Fig. 5. Mean backscattering coefficients of icebergs in IM (dots), shown for autumn observation over the southern Weddell Sea test site for the 20–258 incidence angle interval.

We selected different icebergs for the analysis of local backscattering variations and assumed that they broke off at different locations along the coast of Antarctica. This means that one has to consider local/regional differences of ice properties at the calving sites and the time that each iceberg drifted from its calving site to the positions shown in Figure 5. Older icebergs have been affected by one or more summer melting periods. Hence it can be expected that the surface and subsurface characteristics and therefore the backscattering characteristics of the icebergs differ.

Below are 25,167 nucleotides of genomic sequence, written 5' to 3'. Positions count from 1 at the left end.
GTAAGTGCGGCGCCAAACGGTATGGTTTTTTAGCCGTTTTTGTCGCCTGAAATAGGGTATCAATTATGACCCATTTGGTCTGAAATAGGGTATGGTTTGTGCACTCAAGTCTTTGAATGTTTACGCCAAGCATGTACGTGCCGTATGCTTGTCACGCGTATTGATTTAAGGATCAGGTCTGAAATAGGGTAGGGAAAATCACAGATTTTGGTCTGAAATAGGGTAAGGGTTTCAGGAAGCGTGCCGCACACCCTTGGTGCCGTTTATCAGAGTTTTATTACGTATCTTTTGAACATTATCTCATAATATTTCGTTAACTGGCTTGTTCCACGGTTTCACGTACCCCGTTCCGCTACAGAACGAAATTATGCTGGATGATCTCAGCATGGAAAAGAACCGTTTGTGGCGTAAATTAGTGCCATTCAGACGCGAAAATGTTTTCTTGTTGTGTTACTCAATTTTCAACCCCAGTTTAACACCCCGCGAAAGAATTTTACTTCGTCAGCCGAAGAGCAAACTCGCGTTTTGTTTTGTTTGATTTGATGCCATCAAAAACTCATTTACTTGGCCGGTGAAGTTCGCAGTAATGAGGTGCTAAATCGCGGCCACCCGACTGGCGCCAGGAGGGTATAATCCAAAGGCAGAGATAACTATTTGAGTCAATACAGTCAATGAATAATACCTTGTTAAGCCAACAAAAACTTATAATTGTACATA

For the development of classification rules, we investigated how well the measured backscattering coefficients of icebergs and sea ice are matched by the K-distribution. Although we found a relatively weak sensitivity of the backscattering coefficient to the incidence angle both for icebergs and rough sea ice, we calculated histograms for each season as a function of incidence angle, considering the fact that in other regions around Antarctica smooth first- year ice is more common. An example is given in Figure 6. Here the histograms were generated from the pixel values of all icebergs that were visually identified in the SAR images acquired during winter. Attention was given to obtaining a representative selection of icebergs (different sizes with their positions spread all over the images). The quality of the theoretical K-distributions was tested with the Kolmogorov- Smirnov goodness-of-fit test, which uses the maximum absolute value of the deviation between the measured and the theoretical cumulative distributions (P), in our case for the backscattering coefficients in linear scale. The corresponding P-values were 0.02-0.21, with means of 0.08 for icebergs in IM images, 0.06 for sea ice in IM images, 0.11 for icebergs in WS images and 0.09 for sea ice in WS images. All measured distributions could be modeled successfully by the K-distribution at a high significance level (99%). This was checked using the quality value P which should be <0.23 for our sample size (N = 50), if theoretical and measured distributions were compared on the 99% significance level.